Considering that this sort of money has to help them survive in those remote locations, where presumably they don’t have houses of their own, and have to rent, this leaves hardly more than 150 EUR for their monthly expenses, post rent, heating, electricity, and the like.

      Food, clothing, entertainment (allow me to smirk here), everything for that kind of money.

      The situation is no better in the private sector, where “securing” any kind of job at the moment is nigh impossible, let alone the fact that living in major cities means that you are paying for everyday living the London way, not the Egypt way.

      I consider this situation completely unacceptable, and wouldn’t blame people to rebel en masse. I remind you that Greece has upwards of 18% unemployment right now, and this is “official” (i.e. people not showing up every month to renew their registration are not counted, and freelancers / shopkeepers etc cannot be registered as unemployed even if they shut down their shops permanently) – unofficial numbers would be far more chilling.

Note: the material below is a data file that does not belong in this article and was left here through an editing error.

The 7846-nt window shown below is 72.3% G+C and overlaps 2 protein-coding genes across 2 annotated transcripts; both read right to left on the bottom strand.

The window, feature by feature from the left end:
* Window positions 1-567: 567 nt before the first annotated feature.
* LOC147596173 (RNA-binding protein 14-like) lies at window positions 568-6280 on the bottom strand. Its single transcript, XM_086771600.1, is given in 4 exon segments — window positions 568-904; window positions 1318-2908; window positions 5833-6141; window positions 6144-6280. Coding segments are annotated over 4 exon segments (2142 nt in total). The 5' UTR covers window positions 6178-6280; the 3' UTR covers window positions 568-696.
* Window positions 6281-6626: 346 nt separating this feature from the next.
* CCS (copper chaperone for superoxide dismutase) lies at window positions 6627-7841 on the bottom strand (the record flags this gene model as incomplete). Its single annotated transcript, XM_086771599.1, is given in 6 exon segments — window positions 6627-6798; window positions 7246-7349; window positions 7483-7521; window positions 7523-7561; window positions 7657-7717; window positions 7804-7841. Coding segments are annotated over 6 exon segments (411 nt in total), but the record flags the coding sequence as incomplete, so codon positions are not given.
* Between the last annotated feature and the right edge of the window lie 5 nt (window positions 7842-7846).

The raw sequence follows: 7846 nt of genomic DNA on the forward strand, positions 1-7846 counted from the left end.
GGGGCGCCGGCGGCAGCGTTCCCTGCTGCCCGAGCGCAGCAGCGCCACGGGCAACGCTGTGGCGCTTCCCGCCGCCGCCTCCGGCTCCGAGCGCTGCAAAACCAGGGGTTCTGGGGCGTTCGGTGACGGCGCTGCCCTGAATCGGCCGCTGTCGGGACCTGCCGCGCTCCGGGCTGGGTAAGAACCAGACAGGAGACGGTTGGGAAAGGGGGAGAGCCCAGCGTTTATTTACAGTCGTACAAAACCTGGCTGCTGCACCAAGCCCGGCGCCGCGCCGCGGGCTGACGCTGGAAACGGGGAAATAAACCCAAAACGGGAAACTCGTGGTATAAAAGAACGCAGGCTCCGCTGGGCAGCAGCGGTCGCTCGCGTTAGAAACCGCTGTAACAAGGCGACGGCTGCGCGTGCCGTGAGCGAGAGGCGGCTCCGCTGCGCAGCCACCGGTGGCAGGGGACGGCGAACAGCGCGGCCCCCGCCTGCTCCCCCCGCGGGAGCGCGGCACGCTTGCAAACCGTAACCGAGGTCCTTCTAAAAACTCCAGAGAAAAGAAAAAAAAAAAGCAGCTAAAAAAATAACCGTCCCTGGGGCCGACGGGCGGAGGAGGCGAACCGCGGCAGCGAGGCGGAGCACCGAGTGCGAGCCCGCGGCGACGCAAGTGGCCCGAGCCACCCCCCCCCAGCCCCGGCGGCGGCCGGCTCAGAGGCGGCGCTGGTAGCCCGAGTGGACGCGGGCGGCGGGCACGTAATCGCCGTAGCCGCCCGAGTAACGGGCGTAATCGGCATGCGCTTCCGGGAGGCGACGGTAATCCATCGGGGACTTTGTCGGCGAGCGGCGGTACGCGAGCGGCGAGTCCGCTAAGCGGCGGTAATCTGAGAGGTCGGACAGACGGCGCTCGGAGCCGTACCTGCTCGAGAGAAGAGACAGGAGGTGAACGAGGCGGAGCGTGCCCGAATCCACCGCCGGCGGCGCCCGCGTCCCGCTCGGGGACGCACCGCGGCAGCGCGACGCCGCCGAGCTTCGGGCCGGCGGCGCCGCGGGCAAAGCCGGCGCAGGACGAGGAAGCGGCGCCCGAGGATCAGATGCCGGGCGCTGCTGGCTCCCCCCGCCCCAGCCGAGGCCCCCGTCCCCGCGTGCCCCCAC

So yes, Greece, the spawn of antichrist who has caused them all, contracts to no end and somehow is still standing.

      The other countries, PIGS or what have you (Portugal, Italy, Spain, Belgium, France, etc) are not nearly in the same predicament as Greece has been in the past couple of years. I sincerely believe that if what happens here took place in France, they would reminisce their traditions and throw Sarkozy and their politicians to Bastille, with guillotines to match.

      Germany (as always) attempts to be “the sensible one” and vetoes all meaningful solutions to this mess. Greece may be the black sheep, but surely if the black sheep eventually outnumber the white, something has to give.